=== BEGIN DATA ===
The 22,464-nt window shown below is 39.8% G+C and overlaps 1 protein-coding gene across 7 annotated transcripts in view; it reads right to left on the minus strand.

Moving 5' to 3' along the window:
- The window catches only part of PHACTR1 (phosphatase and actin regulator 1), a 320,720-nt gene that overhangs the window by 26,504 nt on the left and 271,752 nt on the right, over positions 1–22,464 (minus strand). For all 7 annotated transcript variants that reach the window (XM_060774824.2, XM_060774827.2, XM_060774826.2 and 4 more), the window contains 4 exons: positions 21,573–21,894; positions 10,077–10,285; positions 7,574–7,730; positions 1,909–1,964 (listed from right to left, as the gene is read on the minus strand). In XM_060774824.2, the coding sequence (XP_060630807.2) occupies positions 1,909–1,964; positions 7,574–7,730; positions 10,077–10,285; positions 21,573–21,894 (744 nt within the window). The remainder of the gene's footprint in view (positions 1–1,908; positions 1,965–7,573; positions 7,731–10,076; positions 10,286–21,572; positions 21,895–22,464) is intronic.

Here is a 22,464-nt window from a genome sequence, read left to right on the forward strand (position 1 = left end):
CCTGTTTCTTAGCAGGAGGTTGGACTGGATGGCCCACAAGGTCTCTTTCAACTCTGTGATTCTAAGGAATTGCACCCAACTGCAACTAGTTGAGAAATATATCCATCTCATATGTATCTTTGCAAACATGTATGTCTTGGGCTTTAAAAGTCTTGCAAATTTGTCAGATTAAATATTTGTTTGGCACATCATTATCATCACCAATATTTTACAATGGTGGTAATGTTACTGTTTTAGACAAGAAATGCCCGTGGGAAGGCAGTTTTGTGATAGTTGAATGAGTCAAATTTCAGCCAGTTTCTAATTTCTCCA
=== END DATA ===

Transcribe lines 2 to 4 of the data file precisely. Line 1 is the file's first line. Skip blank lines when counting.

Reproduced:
Moving 5' to 3' along the window:
- The window catches only part of PHACTR1 (phosphatase and actin regulator 1), a 320,720-nt gene that overhangs the window by 26,504 nt on the left and 271,752 nt on the right, over positions 1–22,464 (minus strand). For all 7 annotated transcript variants that reach the window (XM_060774824.2, XM_060774827.2, XM_060774826.2 and 4 more), the window contains 4 exons: positions 21,573–21,894; positions 10,077–10,285; positions 7,574–7,730; positions 1,909–1,964 (listed from right to left, as the gene is read on the minus strand). In XM_060774824.2, the coding sequence (XP_060630807.2) occupies positions 1,909–1,964; positions 7,574–7,730; positions 10,077–10,285; positions 21,573–21,894 (744 nt within the window). The remainder of the gene's footprint in view (positions 1–1,908; positions 1,965–7,573; positions 7,731–10,076; positions 10,286–21,572; positions 21,895–22,464) is intronic.

Here is a 22,464-nt window from a genome sequence, read left to right on the forward strand (position 1 = left end):